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Validation Rule - Access 97 VS 2002

Discussion in 'Information Technology' started by Pradeep, Jul 28, 2006.

  1. Pradeep

    Pradeep
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    Guest

    Hello,

    I have a database in Access 97 which I have recently coverted to Access 2002
    file format. I have observed a strange behaviour with respect to a validation
    rule for a field in a table which is as follows:

    Not Like "*[#]*" And Not Like "*[*]*" And Not Like "*[?]*" And Not Like
    "*[!]*"

    and Validation text "Not Allowed"

    The idea here was to restrict the entry of strings which have characters
    #,*,? and ! in them. In the help provided in Access 97 itself it says that
    for restricting ! we do not need sqaure brackets on either sides. However
    this rule still works fine and is restricting strings with any of the above
    characters.

    Now because of using the square brackets in Access 2002, the field is not
    allowing the entry of text at all even though the strings do not contain the
    four characters (# * ? !). I removed the square brackets and now it is
    working as expected restricting strings with those characters. Now the
    validation rule is:

    Not Like "*[#]*" And Not Like "*[*]*" And Not Like "*[?]*" And Not Like "*!*"

    Why this difference in terms of validating the characters and if use *[!]*,
    why is it restricting the entry of text at all.

    Thanks,

    Pradeep Varma
     
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  3. Jamie Collins

    Jamie Collins
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    Guest

    Pradeep wrote:
    > The idea here was to restrict the entry of strings which have characters
    > #,*,? and ! in them.


    Suggestion:

    text_col NOT LIKE '*[#*?!]*'

    Further suggestion: do not assume * is the wild card character; in
    'ANSI' mode the relevant wildcard character is %:

    text_col NOT LIKE '*[#*?!]*' AND text_col NOT LIKE '%[#*?!]%'

    Jamie.

    --
     
  4. Pradeep

    Pradeep
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    Guest

    Hello Jamie,

    I aprpeciate your response in suggesting a better way.

    I have the rule working properly but was wondering as to why it was behaving
    differently in both the versions.

    Thanks,

    Pradeep Varma

    "Jamie Collins" wrote:

    >
    > Pradeep wrote:
    > > The idea here was to restrict the entry of strings which have characters
    > > #,*,? and ! in them.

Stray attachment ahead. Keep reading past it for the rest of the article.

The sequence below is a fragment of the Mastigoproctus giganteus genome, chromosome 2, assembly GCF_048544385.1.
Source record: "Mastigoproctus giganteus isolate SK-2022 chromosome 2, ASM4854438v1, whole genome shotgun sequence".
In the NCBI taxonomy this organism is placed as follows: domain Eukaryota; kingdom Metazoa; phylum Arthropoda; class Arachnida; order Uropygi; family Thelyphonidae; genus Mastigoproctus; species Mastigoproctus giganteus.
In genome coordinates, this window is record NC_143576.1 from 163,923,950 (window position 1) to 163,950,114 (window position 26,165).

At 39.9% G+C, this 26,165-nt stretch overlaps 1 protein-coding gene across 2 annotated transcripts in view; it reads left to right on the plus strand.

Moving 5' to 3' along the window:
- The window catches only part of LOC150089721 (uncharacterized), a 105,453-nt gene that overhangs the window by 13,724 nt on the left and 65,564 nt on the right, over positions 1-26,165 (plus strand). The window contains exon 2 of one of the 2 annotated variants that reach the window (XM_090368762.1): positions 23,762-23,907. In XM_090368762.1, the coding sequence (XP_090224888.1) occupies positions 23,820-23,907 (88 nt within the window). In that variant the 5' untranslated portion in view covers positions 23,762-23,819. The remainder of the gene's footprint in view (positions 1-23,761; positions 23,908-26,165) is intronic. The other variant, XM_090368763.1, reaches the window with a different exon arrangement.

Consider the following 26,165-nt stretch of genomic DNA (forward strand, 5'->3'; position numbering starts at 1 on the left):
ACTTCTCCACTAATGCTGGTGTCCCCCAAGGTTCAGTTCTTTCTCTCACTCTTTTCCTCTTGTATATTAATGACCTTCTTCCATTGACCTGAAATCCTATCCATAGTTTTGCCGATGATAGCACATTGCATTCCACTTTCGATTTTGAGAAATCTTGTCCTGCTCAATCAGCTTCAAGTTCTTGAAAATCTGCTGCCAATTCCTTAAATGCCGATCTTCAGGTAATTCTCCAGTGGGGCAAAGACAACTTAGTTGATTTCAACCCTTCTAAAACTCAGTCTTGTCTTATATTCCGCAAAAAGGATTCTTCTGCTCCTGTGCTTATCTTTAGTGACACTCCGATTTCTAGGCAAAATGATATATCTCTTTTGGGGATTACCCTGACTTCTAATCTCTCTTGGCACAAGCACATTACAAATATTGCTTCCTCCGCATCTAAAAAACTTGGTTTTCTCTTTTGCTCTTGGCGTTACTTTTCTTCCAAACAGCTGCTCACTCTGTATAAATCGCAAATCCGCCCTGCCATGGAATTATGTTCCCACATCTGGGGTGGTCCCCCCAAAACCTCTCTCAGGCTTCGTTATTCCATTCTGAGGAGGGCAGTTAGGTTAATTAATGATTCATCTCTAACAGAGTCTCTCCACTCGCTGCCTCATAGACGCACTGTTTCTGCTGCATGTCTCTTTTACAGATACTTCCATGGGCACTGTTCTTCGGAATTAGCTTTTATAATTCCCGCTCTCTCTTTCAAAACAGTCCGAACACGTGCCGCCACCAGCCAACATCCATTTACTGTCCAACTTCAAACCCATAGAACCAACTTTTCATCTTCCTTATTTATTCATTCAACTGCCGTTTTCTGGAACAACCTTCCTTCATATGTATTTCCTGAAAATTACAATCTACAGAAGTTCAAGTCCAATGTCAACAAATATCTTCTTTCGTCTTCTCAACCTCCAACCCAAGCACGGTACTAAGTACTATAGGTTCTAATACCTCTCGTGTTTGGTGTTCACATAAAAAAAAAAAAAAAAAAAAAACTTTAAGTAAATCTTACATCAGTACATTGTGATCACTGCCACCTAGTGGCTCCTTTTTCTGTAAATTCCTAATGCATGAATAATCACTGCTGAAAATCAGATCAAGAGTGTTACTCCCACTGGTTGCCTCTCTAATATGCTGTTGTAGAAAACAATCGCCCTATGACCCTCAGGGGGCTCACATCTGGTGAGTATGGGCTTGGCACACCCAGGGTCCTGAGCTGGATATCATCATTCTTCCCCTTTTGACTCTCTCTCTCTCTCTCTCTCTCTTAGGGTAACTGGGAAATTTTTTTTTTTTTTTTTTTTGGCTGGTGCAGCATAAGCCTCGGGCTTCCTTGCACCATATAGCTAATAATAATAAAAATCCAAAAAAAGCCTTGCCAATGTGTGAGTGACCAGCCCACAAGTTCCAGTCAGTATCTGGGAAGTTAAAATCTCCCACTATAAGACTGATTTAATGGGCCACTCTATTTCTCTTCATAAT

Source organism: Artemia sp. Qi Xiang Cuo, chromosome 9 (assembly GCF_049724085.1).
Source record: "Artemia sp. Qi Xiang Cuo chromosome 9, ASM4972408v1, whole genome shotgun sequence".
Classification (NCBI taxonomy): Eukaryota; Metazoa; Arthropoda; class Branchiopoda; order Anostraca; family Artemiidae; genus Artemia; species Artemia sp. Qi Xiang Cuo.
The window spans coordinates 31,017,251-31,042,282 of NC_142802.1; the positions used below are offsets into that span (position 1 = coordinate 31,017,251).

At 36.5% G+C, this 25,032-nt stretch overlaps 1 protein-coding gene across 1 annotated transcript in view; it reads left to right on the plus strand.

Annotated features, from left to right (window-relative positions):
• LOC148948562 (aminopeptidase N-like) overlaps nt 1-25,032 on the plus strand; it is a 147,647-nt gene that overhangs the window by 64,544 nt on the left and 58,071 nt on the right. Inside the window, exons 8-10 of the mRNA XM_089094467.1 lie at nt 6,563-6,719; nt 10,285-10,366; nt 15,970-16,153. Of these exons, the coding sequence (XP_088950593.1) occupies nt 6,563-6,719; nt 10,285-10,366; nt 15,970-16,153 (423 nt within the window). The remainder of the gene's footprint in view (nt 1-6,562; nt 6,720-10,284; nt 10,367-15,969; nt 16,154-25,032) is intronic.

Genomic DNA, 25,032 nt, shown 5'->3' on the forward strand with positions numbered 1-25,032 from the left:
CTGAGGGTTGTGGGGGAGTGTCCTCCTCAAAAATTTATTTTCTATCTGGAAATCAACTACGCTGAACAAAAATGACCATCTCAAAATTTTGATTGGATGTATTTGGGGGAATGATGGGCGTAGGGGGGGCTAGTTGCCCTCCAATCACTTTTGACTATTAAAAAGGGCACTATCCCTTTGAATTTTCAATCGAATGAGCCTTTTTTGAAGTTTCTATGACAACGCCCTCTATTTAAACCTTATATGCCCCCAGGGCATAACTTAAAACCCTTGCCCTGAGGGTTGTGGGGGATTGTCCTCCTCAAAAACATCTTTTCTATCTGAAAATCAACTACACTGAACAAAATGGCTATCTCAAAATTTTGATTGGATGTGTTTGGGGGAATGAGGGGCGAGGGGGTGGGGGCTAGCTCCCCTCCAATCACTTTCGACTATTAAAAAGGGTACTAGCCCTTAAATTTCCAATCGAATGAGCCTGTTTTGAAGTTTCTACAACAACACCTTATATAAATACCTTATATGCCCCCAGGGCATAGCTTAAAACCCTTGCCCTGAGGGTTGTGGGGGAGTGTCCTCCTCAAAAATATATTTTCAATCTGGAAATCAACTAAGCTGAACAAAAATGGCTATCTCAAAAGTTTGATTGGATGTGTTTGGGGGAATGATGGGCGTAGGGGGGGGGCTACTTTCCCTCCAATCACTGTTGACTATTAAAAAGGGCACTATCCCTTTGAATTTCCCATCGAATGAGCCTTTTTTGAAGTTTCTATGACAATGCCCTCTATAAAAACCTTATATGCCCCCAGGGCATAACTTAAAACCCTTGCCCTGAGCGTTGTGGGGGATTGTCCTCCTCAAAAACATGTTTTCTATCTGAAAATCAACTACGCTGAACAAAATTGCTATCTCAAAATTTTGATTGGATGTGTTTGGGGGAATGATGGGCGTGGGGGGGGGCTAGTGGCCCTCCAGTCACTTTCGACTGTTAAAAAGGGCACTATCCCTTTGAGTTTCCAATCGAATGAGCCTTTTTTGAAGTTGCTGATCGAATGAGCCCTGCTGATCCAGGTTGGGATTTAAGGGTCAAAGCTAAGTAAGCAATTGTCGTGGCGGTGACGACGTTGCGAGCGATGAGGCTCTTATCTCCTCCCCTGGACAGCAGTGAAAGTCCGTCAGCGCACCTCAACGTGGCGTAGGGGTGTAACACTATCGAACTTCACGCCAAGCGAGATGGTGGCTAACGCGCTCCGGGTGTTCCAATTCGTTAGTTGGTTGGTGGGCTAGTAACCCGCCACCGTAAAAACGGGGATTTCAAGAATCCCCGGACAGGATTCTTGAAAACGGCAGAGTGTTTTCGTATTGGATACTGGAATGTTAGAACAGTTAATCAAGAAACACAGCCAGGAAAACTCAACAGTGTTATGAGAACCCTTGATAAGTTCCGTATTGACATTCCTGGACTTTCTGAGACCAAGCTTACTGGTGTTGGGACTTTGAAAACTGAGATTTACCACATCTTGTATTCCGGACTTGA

>
    > Suggestion:
    >
    > text_col NOT LIKE '*[#*?!]*'
    >
    > Further suggestion: do not assume * is the wild card character; in
    > 'ANSI' mode the relevant wildcard character is %:
    >
    > text_col NOT LIKE '*[#*?!]*' AND text_col NOT LIKE '%[#*?!]%'
    >
    > Jamie.
    >
    > --
    >
    >
     
  5. Pradeep

    Pradeep
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    Guest

    Hello Jamie,

    Just wanted a confirmation on your statement regarding not assuming * as the
    wildcard character mode in ANSI.

    For the same reason I did not check the option of ANSI 92 in the
    Tools-->Options dialog box.

    In that case * should be working perfectly, right? (I mean * would be the
    wildcard character if I do not check that option)

    Thanks,

    Pradeep



    "Jamie Collins" wrote:

    >
    > Pradeep wrote:
    > > The idea here was to restrict the entry of strings which have characters
    > > #,*,? and ! in them.

    >
    > Suggestion:
    >
    > text_col NOT LIKE '*[#*?!]*'
    >
    > Further suggestion: do not assume * is the wild card character; in
    > 'ANSI' mode the relevant wildcard character is %:
    >
    > text_col NOT LIKE '*[#*?!]*' AND text_col NOT LIKE '%[#*?!]%'
    >
    > Jamie.
    >
    > --
    >
    >
     
  6. Jamie Collins

    Jamie Collins
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    Guest

    Pradeep wrote:
    > Just wanted a confirmation on your statement regarding not assuming * as the
    > wildcard character mode in ANSI.
    >
    > For the same reason I did not check the option of ANSI 92 in the
    > Tools-->Options dialog box.
    >
    > In that case * should be working perfectly, right? (I mean * would be the
    > wildcard character if I do not check that option)


    Not correct. If a user was connected to your database via ADO (and if
    they have a valid username and password, what's to stop them?) then the
    equivalent wildcard character would be %, regardless of whether the
    database is set to 'ANSI' mode or otherwise. ADO would 'see' the *
    character as a literal.

    Bottom line: your validation rule offers no protection against a user
    connected using ADO; they would be able to insert any value into the
    column. Using both flavours of wildcard prevents users from
    circumventing your constraints and (accidentally or otherwise)
    destroying your data integrity by simply switching between ADO and DAO.

    Jamie.

    --
     
  7. Jamie Collins

    Jamie Collins
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    Guest

    Jamie Collins wrote:
    > Bottom line: your validation rule offers no protection against a user
    > connected using ADO


    This is not limited to ADO; the same applies to any OLE DB connection.

    Jamie.

    --
     
  8. Pradeep

    Pradeep
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    Guest

    Got It.

    Thanks Jamie, You were very helpful.

    Thanks,

    Pradeep

    "Jamie Collins" wrote:

    >
    > Jamie Collins wrote:
    > > Bottom line: your validation rule offers no protection against a user
    > > connected using ADO

    >
    > This is not limited to ADO; the same applies to any OLE DB connection.
    >
    > Jamie.
    >
    > --
    >
    >
     

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